Skip to main content

Captain Francis J. Higginson to Rear Admiral William T. Sampson, Commander, North Atlantic Fleet

Plan for the Blockade of Santiago de Cuba

     The vessels on south bearing from Moro will be guide vessels at night for all vessels in their circle and may carry white truck lights. As there is almost always a light in the harbor entrance the guide vessels will be able to maintain the proper bearing. When the successive distance circles strike the shore,East and West, as many additional small craft as possible including tugs,should be accumulated. In very bad or rough weather vessels in the first and second distance circles and probably in the third also would have to seek shelter in a harbor of refuge somewhere along the coast to the westward. Search lights if thought desirable may be used from either or all of the first three circles but from any but the first circle,where they are not carried,they would illuminate both friend as well as foe. There should be constant touch and conflict with the enemy from the first circle. That is to say launches and tugs in this picket line Should be constantly endeavoring to penetrate in the harbor until fired upon. They should endeavor to ascertain if the enemy keep a torpedo boat in Estrells Cove at night and to destroy her either by capture or boarding. The real defense,both against the escape of the enemy’s fleet and the destruction of a battleship by a torpedo boat,the two vital elements in the present problem,lies in the efficiency of the picket line. It may also be possible,if thought advisable,for the picket boats to lay counter mines or torpedoes. Even dummy ones would have a deterrent effect for a time. For a blockade such as her described 23 vessels would be required and,allowing for breakdowns and coaling, half more should be added making say 53 vessels of all sizes. With this squadron and a base for coaling with water,ammunition and provision supplies we ought to be able to fight it out on this line if it takes all summer and hold the Spanish fleet securely until Santiago is captured or peace declared. It is not to be entirely ignored that in case of European intervention the first demonstration would be to send a fleet here and endeavor to release the Spanish fleet.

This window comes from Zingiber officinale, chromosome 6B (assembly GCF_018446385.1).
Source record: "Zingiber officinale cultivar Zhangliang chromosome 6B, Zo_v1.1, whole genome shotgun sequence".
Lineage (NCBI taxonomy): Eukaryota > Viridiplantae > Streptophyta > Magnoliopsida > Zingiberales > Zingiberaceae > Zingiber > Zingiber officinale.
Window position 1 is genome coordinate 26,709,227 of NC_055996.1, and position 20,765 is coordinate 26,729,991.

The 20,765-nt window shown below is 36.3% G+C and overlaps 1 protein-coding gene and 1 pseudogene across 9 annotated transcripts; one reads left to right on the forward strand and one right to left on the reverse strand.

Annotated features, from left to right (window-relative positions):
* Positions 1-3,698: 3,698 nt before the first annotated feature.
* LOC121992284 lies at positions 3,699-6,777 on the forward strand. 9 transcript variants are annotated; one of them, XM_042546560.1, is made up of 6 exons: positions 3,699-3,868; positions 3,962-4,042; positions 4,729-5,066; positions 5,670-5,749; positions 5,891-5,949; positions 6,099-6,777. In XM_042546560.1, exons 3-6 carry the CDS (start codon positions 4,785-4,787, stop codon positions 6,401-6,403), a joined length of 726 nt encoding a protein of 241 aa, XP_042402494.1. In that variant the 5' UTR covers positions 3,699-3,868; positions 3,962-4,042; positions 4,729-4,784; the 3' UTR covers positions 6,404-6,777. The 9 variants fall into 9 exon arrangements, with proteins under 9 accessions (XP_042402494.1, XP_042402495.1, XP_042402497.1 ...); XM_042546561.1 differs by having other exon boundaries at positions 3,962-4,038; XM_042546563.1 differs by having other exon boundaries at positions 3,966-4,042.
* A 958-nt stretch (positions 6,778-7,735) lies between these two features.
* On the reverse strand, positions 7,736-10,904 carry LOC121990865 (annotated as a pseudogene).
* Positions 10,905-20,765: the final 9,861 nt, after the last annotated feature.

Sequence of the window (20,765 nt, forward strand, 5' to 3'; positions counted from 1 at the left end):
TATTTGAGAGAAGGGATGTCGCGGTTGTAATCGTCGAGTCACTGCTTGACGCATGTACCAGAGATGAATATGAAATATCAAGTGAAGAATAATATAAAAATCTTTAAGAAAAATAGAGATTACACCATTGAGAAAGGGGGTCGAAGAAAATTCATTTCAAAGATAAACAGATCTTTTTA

Rescpectfully Submitted

Francis J. Higginson

Capt. USN

Commanding USS Massachusetts

Source Note: TDS, DNA, RG 313, Entry 48, Box 4. Stamp: “RECEIVED/FLAGSHIP N. A. STATION/JUN 9 1898.” Document was submitted sometime between 6 June 1898 and 9 June 1898. “Francis J. Higginson/Capt. USN/Commanding USS Massachusetts,” is handwritten. Included with document is a hand drawn diagram of the blockade. For the image see: Capt. Francis J. Higginson's Plan for the Blockade of Santiago, 9 June 1898.

Related Content